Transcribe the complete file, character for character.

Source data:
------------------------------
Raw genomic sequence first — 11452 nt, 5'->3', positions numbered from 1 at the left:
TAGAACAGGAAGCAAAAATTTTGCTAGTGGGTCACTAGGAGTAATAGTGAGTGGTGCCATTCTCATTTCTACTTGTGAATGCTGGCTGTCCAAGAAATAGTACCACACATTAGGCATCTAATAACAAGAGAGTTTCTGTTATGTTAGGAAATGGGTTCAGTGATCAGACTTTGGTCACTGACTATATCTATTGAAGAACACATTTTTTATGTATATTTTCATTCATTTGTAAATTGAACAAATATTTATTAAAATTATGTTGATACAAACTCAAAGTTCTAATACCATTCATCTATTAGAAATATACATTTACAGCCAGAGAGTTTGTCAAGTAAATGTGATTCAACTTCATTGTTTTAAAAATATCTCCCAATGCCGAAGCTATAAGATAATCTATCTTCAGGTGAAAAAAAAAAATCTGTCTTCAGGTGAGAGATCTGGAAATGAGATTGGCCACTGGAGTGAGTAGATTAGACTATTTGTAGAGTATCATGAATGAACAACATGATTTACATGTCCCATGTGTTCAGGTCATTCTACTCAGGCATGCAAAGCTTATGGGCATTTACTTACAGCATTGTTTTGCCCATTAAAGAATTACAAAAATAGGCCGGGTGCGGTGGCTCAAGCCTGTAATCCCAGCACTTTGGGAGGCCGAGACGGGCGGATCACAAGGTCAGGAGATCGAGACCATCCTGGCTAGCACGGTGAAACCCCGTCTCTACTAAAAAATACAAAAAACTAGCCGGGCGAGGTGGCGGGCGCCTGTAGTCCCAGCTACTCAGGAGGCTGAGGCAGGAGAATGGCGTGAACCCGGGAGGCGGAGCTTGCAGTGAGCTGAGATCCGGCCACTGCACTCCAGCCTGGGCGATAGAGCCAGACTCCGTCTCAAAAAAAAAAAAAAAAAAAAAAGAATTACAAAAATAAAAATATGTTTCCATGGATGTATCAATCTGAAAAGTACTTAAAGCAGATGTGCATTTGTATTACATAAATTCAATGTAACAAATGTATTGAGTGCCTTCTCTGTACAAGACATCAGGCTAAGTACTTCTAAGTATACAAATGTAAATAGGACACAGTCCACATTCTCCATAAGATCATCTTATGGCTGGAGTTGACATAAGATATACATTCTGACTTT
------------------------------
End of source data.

Raw genomic sequence first — 11452 nt, 5'->3', positions numbered from 1 at the left:
TAGAACAGGAAGCAAAAATTTTGCTAGTGGGTCACTAGGAGTAATAGTGAGTGGTGCCATTCTCATTTCTACTTGTGAATGCTGGCTGTCCAAGAAATAGTACCACACATTAGGCATCTAATAACAAGAGAGTTTCTGTTATGTTAGGAAATGGGTTCAGTGATCAGACTTTGGTCACTGACTATATCTATTGAAGAACACATTTTTTATGTATATTTTCATTCATTTGTAAATTGAACAAATATTTATTAAAATTATGTTGATACAAACTCAAAGTTCTAATACCATTCATCTATTAGAAATATACATTTACAGCCAGAGAGTTTGTCAAGTAAATGTGATTCAACTTCATTGTTTTAAAAATATCTCCCAATGCCGAAGCTATAAGATAATCTATCTTCAGGTGAAAAAAAAAAATCTGTCTTCAGGTGAGAGATCTGGAAATGAGATTGGCCACTGGAGTGAGTAGATTAGACTATTTGTAGAGTATCATGAATGAACAACATGATTTACATGTCCCATGTGTTCAGGTCATTCTACTCAGGCATGCAAAGCTTATGGGCATTTACTTACAGCATTGTTTTGCCCATTAAAGAATTACAAAAATAGGCCGGGTGCGGTGGCTCAAGCCTGTAATCCCAGCACTTTGGGAGGCCGAGACGGGCGGATCACAAGGTCAGGAGATCGAGACCATCCTGGCTAGCACGGTGAAACCCCGTCTCTACTAAAAAATACAAAAAACTAGCCGGGCGAGGTGGCGGGCGCCTGTAGTCCCAGCTACTCAGGAGGCTGAGGCAGGAGAATGGCGTGAACCCGGGAGGCGGAGCTTGCAGTGAGCTGAGATCCGGCCACTGCACTCCAGCCTGGGCGATAGAGCCAGACTCCGTCTCAAAAAAAAAAAAAAAAAAAAAAGAATTACAAAAATAAAAATATGTTTCCATGGATGTATCAATCTGAAAAGTACTTAAAGCAGATGTGCATTTGTATTACATAAATTCAATGTAACAAATGTATTGAGTGCCTTCTCTGTACAAGACATCAGGCTAAGTACTTCTAAGTATACAAATGTAAATAGGACACAGTCCACATTCTCCATAAGATCATCTTATGGCTGGAGTTGACATAAGATATACATTCTGACTTT